How to fit a clutch on a Volkswagen Tiguan

A clutch fitment guide for the 4Motion 2.0TDI model, engine code CBBB, from Schaffler Automotive Aftermarket (UK).

The Volkswagen Tiguan is a popular compact crossover vehicle (CUV) for families and also company vehicles, with a good choice of engines and specifications available.

Recommended labour time: 6 hours. LuK parts fitted: 415068510 (DMF), 411013310 (DMF bolts), 624339533 (clutch kit).

The first generation was launched in 2007 and has seen some 2.7m vehicles produced. With the second generation launched this year, and the popularity of the CUV sector on the rise, your workshop is likely to receive a visit from a Tiguan in the near future.

In this month’s clinic we’re taking a closer look at how to replace the clutch, flywheel and CSC on the 2.0tdi 4motion variant. The replacement of the clutch was undertaken using a two-post ramp, two transmission jacks and an engine bridge tool. The only special tool needed is a universal alignment tool for the clutch driven plate.


The repair starts from under the bonnet. Disconnect the battery terminals and stow safely. Remove the intake pipe and the air filter housing before removing the battery and battery tray to expose the top of the gear box. Remove the white plastic locking clip (Fig 1) that holds in place the reverse gear lever and cable and detach from its position. Remove the locking nut from the gear selector cable and remove this from its keyway stub (Fig 2). Unbolt the selector cable mount and stow safely away from the working area.


Remove the retaining clip that holds the hydraulic line into the clutch master cylinder (Fig 3) and disconnect the line and blank off; in this case we held the line vertically and blanked off using a plastic cap. You could also clamp the line with a hose clamp and then disconnect the pipe. Stow the hydraulic line safely and make sure you DO NOT operate the clutch pedal.


Remove the top two bell housing bolts and remove the upper starter motor bolt. Disconnect the electrical connector from the starter motor by pulling the red tab back slightly (Fig 4) to unlock the connector, allowing it to ease off from its position. Stow the cable safely and then unclip the plastic cover over the main power cable to the starter and unbolt the cable and stow. Disconnect the reverse light switch and remove the earth cable from the gearbox. Remove the two bolts that hold a plastic support bracket for the wiring loom and the starter motor in place. Now remove both parts.


Engine bridge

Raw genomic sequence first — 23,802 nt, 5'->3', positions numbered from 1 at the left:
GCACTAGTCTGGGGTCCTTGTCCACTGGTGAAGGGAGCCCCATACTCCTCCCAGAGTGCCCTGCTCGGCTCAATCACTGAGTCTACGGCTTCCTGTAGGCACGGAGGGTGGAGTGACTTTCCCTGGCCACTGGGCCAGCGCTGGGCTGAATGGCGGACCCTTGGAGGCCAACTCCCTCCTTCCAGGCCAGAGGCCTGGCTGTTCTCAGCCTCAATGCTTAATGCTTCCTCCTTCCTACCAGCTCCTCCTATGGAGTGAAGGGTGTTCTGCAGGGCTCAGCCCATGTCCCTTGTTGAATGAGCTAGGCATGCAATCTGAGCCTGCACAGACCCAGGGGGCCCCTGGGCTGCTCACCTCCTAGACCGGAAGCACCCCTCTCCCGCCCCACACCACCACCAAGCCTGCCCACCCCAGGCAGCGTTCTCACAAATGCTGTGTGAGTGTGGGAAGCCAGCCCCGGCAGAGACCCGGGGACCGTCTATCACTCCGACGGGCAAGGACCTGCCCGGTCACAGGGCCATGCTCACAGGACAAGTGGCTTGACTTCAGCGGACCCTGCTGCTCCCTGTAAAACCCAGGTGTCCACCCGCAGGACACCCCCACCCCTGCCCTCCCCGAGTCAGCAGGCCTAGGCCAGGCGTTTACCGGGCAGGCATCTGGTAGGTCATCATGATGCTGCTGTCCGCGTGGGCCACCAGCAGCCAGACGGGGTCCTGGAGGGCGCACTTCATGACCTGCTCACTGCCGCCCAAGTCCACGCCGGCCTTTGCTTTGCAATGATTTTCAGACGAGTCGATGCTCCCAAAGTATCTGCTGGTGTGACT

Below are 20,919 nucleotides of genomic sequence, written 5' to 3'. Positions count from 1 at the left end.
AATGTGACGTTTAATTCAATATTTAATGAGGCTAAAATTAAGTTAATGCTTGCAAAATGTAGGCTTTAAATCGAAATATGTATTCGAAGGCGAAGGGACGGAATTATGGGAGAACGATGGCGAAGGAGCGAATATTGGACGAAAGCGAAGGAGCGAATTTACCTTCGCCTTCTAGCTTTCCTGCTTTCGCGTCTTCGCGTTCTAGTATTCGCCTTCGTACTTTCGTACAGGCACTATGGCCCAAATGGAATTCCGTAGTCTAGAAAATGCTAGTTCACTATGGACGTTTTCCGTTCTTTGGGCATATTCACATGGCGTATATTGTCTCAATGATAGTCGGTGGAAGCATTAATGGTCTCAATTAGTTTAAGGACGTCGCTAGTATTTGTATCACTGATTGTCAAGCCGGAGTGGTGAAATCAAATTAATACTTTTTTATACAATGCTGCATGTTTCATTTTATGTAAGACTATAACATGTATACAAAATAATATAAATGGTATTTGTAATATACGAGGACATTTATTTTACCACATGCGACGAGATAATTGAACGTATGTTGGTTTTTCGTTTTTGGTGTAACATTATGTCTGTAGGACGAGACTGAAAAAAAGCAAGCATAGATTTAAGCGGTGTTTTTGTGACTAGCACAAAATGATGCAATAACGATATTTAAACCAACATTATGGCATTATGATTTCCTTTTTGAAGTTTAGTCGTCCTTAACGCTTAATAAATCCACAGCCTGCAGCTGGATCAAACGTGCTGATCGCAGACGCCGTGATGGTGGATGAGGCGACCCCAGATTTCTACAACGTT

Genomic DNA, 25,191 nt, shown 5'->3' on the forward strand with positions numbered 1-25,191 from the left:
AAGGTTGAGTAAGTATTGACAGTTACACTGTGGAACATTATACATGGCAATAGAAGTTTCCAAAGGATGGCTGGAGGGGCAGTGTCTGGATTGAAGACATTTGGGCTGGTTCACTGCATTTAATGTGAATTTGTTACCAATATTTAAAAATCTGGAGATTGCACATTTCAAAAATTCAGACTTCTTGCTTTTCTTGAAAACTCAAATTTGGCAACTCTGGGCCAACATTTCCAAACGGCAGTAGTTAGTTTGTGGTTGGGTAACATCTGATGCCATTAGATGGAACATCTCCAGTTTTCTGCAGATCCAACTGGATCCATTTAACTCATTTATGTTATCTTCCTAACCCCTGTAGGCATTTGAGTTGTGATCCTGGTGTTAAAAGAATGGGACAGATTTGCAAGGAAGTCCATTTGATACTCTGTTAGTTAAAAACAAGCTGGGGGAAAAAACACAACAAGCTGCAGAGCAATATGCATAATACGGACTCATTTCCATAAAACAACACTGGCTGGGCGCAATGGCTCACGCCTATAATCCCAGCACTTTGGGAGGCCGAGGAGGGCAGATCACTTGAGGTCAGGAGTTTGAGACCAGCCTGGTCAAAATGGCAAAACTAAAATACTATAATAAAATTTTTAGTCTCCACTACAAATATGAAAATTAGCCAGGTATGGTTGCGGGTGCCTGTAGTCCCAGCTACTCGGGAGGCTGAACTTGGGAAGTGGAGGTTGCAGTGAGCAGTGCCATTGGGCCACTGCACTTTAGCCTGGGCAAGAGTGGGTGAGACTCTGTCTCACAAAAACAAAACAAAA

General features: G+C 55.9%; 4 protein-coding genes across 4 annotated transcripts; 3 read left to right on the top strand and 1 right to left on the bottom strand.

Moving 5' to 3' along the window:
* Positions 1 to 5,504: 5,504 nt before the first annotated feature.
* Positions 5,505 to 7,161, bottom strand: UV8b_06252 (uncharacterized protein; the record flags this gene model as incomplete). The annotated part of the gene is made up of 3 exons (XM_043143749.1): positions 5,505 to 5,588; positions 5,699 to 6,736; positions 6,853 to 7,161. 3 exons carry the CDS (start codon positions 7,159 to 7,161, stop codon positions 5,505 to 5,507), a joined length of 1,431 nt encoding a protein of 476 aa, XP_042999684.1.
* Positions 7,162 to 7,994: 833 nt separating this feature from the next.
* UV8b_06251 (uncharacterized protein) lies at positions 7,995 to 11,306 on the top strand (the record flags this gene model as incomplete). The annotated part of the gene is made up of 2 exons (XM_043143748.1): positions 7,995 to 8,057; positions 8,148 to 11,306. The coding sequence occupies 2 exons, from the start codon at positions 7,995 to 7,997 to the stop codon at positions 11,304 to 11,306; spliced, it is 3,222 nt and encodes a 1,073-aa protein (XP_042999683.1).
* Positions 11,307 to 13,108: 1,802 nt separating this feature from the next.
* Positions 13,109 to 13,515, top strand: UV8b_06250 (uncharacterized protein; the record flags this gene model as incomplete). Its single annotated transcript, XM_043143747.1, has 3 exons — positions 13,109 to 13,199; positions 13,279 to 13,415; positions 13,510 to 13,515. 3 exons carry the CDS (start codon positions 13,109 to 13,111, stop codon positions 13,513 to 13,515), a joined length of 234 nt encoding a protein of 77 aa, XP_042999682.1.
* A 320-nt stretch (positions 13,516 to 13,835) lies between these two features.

Install the engine bridge and remove the top gearbox mount. Raise the vehicle and remove the under tray. Then remove both front wheels and partly remove the left wheel arch liner. Now drain the gearbox oil before disconnecting the oil level/temperature sensor plug and stowing. Remove the engine/gearbox stabiliser arm bracket and then remove the stabiliser arm (Fig 5).fig5-1

Remove both driveshaft bolts and remove the bolts on both sides from the wishbones; disconnect them from the stub axles. In our case we decided not to remove the prop shaft, exhaust and transfer box, but we did remove both drive shafts and the subframe as this gives plenty of room to disconnect the gearbox from the engine. The O/S drive shaft should be unbolted from the flange on the transfer box.
Unbolt the steering rack and anti-roll bar and disconnect the wiring harness from the subframe. Remove the six bolts securing the subframe in place and, using a transmission jack for support, carefully lower the subframe. Remember to remove the 6mm Allen key bolt through the transfer box (Fig 6) as you will not separate the gearbox from the engine.

Support the gearbox with a transmission jack and then remove the remaining bell housing bolts. Carefully separate the gearbox from the engine – it will have to be slightly lowered on the transmission jack and pulled into the wheel arch a little, but you should have just enough clearance to lower the gearbox to the floor.


With the clutch removed, check the Dual Mass Flywheel (DMF) for signs of heat stress and evidence of grease loss. The DMF should also be tested for freeplay and rock between the primary and secondary masses – LuK tool number 400 0080 10 is specifically designed for this purpose on all LuK manufactured DMFs. Full instructions and tolerance data for all LuK DMFs are contained on a CD which comes with this special tool.

Clean the first motion shaft splines and any debris from the bell housing (especially important when a release bearing has failed). It’s important to ensure that the release bearing is always replaced if the clutch and/or DMF are worn out. Put a small dab of high melting point grease (not a copper-based product) on the first motion shaft splines and make sure the new driven plate slides freely back and forth. This not only spreads the grease evenly but also makes sure you have the correct kit.

Wipe any excess grease off the shaft and driven plate hub. Using a universal alignment tool and checking the driven plate is the correct way round (note “Getriebe Seite” is German for “Gearbox Side”) the clutch can be bolted to the flywheel evenly and sequentially.

Before fitting the gearbox, make sure the locating dowels are in place and not damaged. Refit any that have become dislodged and then refit the gearbox. Make sure the gearbox bell housing bolts are secured before lowering the jack. Refitting is the reverse of the removal.

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